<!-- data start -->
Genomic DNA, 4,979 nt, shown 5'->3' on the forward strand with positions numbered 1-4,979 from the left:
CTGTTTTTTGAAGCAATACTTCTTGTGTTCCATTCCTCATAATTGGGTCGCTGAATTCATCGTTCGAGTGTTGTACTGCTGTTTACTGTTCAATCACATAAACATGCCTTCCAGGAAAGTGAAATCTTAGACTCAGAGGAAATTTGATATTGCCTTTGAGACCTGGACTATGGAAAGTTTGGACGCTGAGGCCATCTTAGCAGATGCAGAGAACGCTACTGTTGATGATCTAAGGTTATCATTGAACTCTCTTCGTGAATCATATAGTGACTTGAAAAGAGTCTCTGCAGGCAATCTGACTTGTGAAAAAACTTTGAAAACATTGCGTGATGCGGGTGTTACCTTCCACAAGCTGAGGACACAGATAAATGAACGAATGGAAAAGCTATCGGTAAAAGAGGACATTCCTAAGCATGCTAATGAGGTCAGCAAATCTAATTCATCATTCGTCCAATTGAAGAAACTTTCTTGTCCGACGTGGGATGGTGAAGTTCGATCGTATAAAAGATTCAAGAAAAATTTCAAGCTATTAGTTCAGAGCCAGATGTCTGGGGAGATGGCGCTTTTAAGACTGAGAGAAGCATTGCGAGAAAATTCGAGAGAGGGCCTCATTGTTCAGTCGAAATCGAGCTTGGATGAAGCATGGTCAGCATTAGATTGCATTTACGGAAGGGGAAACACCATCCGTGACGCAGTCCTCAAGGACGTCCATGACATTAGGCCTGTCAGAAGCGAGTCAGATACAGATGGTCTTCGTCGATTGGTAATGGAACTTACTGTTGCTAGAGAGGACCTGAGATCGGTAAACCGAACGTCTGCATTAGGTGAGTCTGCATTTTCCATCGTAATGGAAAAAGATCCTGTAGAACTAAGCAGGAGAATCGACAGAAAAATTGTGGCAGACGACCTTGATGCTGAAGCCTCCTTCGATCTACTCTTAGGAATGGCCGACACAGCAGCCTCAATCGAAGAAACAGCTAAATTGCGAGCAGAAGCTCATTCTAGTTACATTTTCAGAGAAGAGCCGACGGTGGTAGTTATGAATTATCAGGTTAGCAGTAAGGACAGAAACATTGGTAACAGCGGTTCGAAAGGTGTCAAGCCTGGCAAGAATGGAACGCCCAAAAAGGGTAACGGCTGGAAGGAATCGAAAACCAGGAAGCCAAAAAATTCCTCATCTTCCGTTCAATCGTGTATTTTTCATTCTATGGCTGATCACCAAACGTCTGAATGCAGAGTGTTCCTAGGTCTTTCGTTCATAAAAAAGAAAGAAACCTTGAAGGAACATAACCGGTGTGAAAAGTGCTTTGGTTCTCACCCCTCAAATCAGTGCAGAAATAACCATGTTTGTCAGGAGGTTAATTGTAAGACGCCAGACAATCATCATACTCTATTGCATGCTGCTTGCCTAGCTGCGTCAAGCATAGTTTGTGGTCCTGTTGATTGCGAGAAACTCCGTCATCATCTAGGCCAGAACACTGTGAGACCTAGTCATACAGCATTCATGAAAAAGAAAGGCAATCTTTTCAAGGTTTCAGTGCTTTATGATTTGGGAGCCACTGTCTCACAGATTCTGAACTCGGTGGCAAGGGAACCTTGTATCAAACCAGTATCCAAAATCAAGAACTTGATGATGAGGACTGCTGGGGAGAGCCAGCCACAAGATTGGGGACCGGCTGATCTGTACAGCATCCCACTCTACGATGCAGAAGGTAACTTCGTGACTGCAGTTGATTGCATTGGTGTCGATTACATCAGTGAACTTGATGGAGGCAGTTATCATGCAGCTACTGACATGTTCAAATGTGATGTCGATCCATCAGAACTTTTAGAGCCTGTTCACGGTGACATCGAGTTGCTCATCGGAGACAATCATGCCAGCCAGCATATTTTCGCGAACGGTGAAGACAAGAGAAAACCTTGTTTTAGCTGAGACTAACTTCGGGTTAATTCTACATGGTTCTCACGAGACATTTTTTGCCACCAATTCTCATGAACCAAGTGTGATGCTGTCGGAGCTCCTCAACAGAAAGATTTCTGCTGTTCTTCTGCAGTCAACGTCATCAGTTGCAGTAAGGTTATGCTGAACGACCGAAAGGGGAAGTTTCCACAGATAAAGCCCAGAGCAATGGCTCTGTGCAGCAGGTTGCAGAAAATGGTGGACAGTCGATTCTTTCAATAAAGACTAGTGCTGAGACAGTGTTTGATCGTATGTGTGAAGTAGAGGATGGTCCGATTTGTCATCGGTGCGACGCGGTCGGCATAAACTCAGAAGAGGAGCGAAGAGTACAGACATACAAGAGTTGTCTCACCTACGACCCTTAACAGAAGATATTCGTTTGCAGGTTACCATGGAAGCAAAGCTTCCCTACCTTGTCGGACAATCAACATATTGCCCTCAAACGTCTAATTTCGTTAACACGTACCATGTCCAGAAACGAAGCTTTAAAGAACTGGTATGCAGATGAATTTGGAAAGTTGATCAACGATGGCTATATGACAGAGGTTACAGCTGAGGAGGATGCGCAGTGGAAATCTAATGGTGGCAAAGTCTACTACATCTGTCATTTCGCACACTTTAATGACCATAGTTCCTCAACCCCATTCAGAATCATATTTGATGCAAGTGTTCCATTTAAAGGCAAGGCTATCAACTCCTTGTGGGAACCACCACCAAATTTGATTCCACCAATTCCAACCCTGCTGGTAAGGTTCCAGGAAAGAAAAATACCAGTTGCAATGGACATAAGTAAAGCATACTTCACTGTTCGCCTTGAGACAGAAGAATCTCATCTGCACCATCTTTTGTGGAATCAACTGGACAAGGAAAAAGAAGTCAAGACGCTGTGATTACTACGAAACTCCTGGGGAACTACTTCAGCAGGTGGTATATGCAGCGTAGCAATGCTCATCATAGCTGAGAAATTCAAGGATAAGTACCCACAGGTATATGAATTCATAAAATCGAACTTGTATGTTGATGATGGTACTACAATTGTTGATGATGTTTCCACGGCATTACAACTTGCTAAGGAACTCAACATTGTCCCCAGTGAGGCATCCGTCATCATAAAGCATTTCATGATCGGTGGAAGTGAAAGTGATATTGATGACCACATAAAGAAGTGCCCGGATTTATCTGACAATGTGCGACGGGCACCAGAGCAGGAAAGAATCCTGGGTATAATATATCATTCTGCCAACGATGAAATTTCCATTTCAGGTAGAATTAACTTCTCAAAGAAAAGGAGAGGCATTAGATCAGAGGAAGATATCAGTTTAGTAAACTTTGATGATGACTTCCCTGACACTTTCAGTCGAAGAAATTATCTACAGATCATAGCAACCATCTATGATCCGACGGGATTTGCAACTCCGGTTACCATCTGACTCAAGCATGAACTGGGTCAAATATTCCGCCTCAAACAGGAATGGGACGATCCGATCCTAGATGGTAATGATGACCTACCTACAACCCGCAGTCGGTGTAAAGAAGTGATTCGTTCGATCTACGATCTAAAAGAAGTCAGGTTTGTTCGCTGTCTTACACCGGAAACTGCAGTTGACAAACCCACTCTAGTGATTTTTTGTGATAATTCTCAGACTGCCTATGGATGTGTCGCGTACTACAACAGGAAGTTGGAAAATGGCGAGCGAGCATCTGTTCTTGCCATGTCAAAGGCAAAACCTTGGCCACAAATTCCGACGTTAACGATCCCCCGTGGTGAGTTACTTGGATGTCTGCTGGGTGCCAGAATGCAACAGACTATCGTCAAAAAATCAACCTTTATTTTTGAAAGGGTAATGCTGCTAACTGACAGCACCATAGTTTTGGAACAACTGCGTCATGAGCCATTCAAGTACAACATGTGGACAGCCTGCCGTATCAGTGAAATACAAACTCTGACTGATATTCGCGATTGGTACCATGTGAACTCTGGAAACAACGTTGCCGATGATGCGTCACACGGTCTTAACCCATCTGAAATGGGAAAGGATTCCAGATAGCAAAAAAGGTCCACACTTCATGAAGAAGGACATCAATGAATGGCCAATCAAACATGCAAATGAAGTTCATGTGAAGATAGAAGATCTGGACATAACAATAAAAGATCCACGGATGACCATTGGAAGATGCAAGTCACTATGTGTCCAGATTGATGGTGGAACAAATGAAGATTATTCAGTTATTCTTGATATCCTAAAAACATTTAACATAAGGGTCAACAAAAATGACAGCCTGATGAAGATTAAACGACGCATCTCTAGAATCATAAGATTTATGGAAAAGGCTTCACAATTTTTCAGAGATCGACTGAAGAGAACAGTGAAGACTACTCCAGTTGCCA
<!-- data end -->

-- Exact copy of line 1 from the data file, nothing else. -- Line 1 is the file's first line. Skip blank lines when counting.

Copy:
Genomic DNA, 4,979 nt, shown 5'->3' on the forward strand with positions numbered 1-4,979 from the left: